While the Street is more bullish on Dell (DELL) than Hewlett-Packard (HPQ), my sentiment is just the reverse. While HP is leveraging its strengths to navigate a challenging macro environment, Dell is stagnating and spends too little on R&D - thus lacking the vitality. Based on my multiples analysis and DCF model, I would strongly recommend opening a long position in HP over Dell.
From a multiples perspective, HP is the cheaper of the two. It trades at a respective 8.3x and 6.1x past and forward earnings while Dell trades at a respective 8.6x and 8.2x past and forward earnings. In addition, it has less volatility and actually offers a dividend, namely, at 1.8%. Even still, analysts rate the stock a "hold" versus a weak "buy" for its competitor. With Apple (AAPL) trading at a respective 15.5x and 10.9x past and forward earnings while offering an instructive case study on how to spend R&D wisely, there is more room for HP's multiples to expand.
At the fourth quarter earnings call, HP's CEO, Meg Whitman, noted progress in turnaround the business from recent failures:
"We increased our R&D spend in FY '11 by nearly 10%. We launched some outstanding new products and drove innovation into the marketplace. In fact, just 3 weeks ago, we became the first large server vendor to announce new, extreme low-energy server technology code-named Moonshot. This is a revolutionary architecture that uses 89% less energy, 94% less space and 63% less cost. That is meaningful and exciting innovation. And in 2012, we plan to do more of the same and to increase our R&D investment once again.
We've also seen good traction with our recent acquisitions. 3PAR, 3Com, Fortify and ArcSight. All are experiencing strong, double-digit or better growth and are taking advantage of HP's global distribution.
Our software business has now posted several strong quarters in a row, demonstrating our success at integrating these new companies. Our IT Performance Suite and security platform are unique and winning in the industry. And I'm also excited about the future of Autonomy as part of HP".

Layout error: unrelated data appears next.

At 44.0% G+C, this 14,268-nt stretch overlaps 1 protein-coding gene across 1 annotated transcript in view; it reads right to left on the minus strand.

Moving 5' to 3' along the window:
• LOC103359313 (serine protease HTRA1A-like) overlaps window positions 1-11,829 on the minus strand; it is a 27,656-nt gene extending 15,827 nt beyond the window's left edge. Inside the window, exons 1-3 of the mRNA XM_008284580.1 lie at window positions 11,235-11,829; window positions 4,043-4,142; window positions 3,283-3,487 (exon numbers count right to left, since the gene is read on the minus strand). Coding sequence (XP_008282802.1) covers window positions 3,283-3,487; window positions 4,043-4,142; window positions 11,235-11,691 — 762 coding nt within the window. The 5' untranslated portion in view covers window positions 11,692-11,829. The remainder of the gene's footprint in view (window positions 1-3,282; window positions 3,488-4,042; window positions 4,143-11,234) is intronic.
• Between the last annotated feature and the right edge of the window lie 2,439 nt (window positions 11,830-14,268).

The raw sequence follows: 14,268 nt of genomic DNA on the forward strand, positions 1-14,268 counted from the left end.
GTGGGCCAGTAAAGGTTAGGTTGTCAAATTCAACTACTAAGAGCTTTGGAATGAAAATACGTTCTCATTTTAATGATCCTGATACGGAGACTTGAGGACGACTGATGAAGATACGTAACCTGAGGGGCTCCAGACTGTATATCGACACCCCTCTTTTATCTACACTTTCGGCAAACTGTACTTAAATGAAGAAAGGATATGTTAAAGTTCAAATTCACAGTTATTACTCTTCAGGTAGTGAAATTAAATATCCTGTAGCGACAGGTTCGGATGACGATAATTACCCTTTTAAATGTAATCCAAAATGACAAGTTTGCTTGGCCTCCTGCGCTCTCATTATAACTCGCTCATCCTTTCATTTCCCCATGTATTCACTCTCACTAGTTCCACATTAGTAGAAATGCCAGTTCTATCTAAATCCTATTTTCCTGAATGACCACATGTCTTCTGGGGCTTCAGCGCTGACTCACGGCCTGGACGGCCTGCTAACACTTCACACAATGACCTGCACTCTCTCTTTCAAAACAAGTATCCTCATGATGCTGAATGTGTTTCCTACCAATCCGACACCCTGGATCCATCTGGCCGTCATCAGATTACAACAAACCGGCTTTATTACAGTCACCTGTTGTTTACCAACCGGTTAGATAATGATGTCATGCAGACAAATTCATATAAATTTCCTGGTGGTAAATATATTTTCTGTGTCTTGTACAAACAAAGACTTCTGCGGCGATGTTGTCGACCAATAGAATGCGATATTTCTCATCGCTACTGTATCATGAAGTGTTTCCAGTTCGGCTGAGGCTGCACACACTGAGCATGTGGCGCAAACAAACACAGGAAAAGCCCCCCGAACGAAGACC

Furthermore, the company is taking the right step in improving the balance sheet and limiting takeovers to no more than $1B. The lack of the latter prevents dilution and is nicely complemented by Whitman's reiterated interest in returning free cash flow to shareholders. And on the operational side, the company has solid supply chain strength that will allow them to fare better than competitors in handling the HDD shortage. Management expects that the flood impact will dissipate by the end of the first quarter of 2012. The one major risk that the company faces is that cloud software could disrupt demand for IT support and servers.
Consensus estimates for HP's EPS forecast that it will decline by 16.2% to $4.09 in 2012 and then grow by 9.8% and 8.7% in the following two years. Assuming a multiple of 10x and a conservative 2013 EPS of $4.34, the rough intrinsic value of the stock is $43.40, implying substantial upside. Even if the multiple were to plummet to 6x and 2013 EPS turns out to be 5.8% below consensus, the stock would fall by only 6.5%. Accordingly, reward far outweighs risk, in this instance.
As for Dell: Management states that it has secured its own supply, but that industry levels are uncertain for the first quarter. In addition, management is confident that it can drive margins in Services, Enterprise, and Software. While the added focus on margins is attractive, it is disheartening to see the relative lack in top-line considerations. In fact, management is spurning underperforming practices, which will actually have the effect of slowing growth. It appears that this strategy is ending some time in 2012 when ROI from previous acquisition will arise.
Consensus estimates for Dell's EPS forecast that it will grow by 32.7% to $2.11 in 2012, decline by 4.7% in 2013, and then hold flat in 2014. Assuming a multiple of 10x and a conservative 2012 EPS of $1.95, the stock has 17.7% upside. Modeling a CAGR of 8.1% for EPS over the next three years and then discounting backwards at a WACC of 9% yields an intrinsic value of $25.70, implying significant upside. With that said, too much uncertainty surrounds the firm for risk-averse investors.